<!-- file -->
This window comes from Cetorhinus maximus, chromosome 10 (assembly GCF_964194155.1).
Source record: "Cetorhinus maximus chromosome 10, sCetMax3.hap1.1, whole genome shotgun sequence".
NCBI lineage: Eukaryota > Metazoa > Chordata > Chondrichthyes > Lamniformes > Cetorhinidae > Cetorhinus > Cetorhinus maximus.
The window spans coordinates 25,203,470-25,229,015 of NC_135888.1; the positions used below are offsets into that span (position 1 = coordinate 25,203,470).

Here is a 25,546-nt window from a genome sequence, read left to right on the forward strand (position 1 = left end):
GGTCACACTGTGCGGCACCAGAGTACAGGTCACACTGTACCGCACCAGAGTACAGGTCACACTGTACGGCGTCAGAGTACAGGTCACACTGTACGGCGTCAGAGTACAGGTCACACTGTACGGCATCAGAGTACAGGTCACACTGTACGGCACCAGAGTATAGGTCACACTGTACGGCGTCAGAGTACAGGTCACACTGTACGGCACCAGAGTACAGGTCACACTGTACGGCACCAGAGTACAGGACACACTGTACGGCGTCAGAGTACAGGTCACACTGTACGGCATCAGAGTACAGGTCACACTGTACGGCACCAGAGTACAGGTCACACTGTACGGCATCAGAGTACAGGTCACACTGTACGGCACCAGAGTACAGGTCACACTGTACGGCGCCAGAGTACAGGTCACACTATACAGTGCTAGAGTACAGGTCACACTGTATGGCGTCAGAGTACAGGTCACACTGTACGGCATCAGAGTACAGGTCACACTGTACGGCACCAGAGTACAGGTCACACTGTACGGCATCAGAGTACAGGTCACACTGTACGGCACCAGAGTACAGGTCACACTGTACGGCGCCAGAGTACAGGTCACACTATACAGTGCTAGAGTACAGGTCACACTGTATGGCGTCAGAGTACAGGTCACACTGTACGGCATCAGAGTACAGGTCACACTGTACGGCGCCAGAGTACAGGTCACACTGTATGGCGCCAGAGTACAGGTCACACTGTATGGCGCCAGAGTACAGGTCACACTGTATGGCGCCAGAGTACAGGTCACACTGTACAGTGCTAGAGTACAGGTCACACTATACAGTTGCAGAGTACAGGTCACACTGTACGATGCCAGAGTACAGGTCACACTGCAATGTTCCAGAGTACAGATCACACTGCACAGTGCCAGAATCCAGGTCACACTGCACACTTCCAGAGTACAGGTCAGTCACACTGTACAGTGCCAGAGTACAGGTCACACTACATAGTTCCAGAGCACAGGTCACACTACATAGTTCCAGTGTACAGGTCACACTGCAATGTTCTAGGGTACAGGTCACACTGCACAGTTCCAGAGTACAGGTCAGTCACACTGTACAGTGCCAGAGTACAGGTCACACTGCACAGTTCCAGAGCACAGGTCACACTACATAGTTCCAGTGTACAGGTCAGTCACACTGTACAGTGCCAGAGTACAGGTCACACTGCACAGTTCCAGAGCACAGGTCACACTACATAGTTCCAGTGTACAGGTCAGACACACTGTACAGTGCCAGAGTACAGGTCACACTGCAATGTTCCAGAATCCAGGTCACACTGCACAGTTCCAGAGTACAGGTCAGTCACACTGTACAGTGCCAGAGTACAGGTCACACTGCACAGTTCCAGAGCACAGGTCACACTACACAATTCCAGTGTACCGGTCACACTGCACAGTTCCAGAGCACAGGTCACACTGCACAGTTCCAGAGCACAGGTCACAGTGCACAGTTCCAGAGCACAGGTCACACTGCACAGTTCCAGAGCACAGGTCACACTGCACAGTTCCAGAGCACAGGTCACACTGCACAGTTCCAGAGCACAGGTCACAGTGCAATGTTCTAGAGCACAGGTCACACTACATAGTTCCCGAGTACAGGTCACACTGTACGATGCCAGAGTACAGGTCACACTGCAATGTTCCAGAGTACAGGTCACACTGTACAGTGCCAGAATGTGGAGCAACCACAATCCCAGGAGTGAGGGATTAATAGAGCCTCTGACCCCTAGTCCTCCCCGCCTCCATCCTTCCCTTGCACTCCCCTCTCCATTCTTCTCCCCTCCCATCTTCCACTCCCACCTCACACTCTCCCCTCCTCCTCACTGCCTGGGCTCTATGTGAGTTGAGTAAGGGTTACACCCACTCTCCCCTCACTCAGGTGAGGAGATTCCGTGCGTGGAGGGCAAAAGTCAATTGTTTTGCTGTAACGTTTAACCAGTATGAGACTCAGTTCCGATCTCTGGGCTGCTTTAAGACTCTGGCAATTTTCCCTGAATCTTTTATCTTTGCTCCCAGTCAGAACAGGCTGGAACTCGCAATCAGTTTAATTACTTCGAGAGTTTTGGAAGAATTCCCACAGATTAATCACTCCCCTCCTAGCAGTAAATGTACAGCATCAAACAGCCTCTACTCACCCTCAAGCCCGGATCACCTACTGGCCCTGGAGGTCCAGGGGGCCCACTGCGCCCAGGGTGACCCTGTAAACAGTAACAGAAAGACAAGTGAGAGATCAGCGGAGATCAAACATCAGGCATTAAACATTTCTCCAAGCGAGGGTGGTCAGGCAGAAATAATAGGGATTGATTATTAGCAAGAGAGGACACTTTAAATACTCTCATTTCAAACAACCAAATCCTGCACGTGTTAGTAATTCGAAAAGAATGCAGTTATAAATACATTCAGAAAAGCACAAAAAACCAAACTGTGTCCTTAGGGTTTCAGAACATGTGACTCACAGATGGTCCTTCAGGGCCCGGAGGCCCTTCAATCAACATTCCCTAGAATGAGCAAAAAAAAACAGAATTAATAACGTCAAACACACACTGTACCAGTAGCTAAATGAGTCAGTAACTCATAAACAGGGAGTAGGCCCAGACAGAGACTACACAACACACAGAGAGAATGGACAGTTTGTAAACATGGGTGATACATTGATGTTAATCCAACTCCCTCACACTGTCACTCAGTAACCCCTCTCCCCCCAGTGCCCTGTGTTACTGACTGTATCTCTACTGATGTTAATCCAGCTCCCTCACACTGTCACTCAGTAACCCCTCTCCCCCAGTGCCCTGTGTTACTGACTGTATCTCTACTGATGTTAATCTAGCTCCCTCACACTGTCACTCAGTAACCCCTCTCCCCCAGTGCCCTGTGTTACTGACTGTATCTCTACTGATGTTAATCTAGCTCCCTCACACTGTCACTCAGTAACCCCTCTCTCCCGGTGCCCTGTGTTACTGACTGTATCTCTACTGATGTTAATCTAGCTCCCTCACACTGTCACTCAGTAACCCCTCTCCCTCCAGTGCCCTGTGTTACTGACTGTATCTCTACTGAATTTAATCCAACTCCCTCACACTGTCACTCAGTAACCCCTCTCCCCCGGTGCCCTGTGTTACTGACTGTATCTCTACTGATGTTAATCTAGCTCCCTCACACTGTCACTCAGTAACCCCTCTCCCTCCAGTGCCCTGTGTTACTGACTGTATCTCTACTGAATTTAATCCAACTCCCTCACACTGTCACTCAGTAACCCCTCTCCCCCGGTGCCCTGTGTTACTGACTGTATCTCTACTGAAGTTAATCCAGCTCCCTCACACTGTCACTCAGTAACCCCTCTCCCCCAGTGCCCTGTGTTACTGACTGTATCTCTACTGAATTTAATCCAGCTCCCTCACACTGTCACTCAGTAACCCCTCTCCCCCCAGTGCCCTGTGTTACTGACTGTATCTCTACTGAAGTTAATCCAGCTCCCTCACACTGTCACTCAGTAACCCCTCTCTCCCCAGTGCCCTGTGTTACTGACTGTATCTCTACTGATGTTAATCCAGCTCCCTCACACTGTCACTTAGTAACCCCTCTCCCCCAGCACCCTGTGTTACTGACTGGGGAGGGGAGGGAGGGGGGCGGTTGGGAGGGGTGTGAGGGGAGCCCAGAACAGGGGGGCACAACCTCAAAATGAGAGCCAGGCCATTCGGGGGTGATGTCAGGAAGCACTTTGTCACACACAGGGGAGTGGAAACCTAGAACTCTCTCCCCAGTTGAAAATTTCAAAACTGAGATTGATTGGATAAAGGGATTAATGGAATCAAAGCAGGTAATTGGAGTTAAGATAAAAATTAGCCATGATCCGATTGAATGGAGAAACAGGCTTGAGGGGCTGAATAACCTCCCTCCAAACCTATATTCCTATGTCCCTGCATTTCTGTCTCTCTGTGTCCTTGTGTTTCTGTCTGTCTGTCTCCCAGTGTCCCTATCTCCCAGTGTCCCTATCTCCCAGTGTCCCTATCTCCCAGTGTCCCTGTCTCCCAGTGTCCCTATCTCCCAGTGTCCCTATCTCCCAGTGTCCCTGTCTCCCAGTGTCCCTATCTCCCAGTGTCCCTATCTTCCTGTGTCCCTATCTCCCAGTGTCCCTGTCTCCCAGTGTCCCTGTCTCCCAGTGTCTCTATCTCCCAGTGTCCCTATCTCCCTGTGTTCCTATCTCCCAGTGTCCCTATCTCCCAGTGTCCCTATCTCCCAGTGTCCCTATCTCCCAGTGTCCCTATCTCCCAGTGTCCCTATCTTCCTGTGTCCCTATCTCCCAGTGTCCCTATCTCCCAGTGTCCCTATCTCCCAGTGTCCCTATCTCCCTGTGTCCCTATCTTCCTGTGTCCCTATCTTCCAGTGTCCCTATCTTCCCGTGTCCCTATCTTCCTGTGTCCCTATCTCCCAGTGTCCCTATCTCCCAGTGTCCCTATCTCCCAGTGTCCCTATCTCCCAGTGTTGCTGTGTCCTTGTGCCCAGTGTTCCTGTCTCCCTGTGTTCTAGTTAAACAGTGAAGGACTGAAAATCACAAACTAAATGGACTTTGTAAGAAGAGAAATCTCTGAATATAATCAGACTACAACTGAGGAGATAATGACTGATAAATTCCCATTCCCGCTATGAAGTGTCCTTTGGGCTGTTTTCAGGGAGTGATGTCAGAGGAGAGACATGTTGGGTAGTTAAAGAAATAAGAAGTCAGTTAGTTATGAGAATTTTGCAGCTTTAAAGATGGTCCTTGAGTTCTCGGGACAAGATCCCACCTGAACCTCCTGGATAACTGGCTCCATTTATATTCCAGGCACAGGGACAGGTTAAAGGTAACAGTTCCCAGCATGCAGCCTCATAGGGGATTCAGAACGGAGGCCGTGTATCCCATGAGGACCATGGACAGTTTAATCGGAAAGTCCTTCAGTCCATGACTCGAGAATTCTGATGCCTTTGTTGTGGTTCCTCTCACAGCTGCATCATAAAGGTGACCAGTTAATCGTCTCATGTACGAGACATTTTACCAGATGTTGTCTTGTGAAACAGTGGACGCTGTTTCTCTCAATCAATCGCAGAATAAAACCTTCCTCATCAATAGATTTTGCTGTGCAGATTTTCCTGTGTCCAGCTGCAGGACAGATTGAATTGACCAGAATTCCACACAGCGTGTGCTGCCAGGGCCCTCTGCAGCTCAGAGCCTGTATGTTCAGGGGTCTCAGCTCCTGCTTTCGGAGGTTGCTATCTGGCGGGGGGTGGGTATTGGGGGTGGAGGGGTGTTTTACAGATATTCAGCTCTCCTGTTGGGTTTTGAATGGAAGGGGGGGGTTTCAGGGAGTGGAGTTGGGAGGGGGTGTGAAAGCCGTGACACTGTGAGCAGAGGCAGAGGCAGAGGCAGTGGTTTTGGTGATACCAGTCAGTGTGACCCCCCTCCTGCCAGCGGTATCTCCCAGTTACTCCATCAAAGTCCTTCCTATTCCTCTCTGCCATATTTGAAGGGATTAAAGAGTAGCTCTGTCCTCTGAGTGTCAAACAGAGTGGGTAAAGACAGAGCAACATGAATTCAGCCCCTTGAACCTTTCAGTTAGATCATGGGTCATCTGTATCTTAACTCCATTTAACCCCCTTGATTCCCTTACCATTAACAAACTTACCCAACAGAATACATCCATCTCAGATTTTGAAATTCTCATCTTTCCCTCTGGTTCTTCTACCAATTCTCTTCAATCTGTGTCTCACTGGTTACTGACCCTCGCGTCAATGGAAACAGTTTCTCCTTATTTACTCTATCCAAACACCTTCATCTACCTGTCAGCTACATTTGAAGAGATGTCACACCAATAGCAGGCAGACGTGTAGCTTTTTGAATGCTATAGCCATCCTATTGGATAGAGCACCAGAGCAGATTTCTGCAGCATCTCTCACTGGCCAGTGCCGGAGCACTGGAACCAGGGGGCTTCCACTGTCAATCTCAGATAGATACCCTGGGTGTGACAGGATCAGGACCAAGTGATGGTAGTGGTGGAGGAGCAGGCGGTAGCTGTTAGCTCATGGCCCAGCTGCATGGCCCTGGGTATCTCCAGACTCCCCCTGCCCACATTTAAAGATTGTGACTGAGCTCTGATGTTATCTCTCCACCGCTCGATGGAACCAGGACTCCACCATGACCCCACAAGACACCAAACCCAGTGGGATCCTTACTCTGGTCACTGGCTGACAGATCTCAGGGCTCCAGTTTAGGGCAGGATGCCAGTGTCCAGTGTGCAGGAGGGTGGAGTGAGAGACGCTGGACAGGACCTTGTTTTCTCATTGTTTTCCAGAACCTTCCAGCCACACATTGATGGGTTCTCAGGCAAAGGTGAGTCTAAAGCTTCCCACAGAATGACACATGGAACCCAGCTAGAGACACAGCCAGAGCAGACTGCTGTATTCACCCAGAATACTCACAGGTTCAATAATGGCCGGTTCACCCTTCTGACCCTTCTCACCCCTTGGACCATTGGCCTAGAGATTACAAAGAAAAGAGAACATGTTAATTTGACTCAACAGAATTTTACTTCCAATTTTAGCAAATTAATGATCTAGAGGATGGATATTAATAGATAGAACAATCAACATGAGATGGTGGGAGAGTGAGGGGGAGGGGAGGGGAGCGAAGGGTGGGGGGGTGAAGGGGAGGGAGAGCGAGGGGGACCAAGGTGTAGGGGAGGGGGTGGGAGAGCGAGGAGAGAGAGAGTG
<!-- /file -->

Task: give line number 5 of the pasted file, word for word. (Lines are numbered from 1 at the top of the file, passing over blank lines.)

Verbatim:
Here is a 25,546-nt window from a genome sequence, read left to right on the forward strand (position 1 = left end):